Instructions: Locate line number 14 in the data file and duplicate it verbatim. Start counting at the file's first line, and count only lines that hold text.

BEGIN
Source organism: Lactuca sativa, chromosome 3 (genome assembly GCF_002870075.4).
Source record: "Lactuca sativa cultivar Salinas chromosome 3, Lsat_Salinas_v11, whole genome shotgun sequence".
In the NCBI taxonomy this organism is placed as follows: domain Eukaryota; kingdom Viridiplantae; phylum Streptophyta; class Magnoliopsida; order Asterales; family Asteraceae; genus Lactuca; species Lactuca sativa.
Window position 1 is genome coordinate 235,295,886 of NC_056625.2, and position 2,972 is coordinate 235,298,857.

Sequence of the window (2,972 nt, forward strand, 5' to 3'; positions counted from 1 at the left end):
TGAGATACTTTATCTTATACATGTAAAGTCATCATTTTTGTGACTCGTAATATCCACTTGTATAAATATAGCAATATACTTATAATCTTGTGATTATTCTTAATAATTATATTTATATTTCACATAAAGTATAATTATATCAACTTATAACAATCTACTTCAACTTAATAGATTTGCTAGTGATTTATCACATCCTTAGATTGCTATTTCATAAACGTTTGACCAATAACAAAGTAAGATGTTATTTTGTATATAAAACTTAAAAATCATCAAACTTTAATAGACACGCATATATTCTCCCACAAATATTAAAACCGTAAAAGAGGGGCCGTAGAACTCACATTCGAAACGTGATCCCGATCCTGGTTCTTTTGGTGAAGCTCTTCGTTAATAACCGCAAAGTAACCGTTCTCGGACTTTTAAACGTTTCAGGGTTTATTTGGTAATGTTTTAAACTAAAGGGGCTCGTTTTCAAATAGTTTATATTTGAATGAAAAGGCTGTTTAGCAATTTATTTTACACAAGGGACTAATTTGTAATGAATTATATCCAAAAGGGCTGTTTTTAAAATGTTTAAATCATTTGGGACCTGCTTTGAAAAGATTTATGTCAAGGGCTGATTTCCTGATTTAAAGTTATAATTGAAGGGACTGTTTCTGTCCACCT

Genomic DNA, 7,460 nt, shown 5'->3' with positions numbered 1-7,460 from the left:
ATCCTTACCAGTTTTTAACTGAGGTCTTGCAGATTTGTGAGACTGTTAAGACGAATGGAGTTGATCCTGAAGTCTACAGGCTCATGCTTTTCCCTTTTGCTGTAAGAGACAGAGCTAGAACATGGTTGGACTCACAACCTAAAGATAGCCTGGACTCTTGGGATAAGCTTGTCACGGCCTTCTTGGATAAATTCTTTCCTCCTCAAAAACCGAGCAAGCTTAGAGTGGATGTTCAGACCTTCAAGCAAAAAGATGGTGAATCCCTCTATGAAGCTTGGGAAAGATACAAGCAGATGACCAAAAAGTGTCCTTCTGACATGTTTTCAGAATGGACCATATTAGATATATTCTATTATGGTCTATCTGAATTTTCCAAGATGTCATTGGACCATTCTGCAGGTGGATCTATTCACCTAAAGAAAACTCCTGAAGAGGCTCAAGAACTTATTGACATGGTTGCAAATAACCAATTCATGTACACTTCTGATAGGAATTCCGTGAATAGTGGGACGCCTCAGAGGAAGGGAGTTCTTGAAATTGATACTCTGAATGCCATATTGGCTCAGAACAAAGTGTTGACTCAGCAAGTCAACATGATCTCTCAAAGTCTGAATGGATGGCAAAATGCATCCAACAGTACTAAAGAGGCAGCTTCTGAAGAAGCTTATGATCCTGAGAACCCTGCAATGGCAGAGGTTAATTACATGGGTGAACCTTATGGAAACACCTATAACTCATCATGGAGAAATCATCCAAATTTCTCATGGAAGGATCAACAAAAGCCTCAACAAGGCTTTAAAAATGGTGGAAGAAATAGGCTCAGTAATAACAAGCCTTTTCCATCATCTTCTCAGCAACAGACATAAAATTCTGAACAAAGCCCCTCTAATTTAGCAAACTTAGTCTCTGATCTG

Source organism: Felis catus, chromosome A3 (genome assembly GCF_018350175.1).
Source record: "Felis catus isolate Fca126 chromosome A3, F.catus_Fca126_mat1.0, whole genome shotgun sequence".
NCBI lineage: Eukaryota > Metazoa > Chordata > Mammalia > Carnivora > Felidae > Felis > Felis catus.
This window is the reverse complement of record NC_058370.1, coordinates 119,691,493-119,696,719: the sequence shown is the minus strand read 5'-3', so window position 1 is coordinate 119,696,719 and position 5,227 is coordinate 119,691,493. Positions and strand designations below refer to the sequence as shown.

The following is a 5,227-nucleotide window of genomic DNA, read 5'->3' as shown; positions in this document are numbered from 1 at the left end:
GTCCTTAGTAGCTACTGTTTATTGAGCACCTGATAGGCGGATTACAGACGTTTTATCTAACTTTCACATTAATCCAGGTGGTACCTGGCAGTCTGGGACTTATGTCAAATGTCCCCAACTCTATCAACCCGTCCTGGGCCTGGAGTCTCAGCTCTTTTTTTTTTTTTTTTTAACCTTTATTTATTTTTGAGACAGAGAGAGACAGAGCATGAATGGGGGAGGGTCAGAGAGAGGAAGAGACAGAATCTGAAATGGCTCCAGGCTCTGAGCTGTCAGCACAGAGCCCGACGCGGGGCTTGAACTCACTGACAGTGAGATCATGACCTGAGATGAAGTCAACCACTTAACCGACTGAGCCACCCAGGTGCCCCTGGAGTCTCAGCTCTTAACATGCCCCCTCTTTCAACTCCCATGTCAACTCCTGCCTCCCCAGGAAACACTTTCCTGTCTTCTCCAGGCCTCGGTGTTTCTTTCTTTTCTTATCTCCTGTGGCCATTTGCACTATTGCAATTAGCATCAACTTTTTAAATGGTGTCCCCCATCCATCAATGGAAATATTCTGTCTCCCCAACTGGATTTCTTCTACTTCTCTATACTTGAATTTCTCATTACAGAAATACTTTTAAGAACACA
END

GTCCTTAGTAGCTACTGTTTATTGAGCACCTGATAGGCGGATTACAGACGTTTTATCTAACTTTCACATTAATCCAGGTGGTACCTGGCAGTCTGGGACTTATGTCAAATGTCCCCAACTCTATCAACCCGTCCTGGGCCTGGAGTCTCAGCTCTTTTTTTTTTTTTTTTTAACCTTTATTTATTTTTGAGACAGAGAGAGACAGAGCATGAATGGGGGAGGGTCAGAGAGAGGAAGAGACAGAATCTGAAATGGCTCCAGGCTCTGAGCTGTCAGCACAGAGCCCGACGCGGGGCTTGAACTCACTGACAGTGAGATCATGACCTGAGATGAAGTCAACCACTTAACCGACTGAGCCACCCAGGTGCCCCTGGAGTCTCAGCTCTTAACATGCCCCCTCTTTCAACTCCCATGTCAACTCCTGCCTCCCCAGGAAACACTTTCCTGTCTTCTCCAGGCCTCGGTGTTTCTTTCTTTTCTTATCTCCTGTGGCCATTTGCACTATTGCAATTAGCATCAACTTTTTAAATGGTGTCCCCCATCCATCAATGGAAATATTCTGTCTCCCCAACTGGATTTCTTCTACTTCTCTATACTTGAATTTCTCATTACAGAAATACTTTTAAGAACACA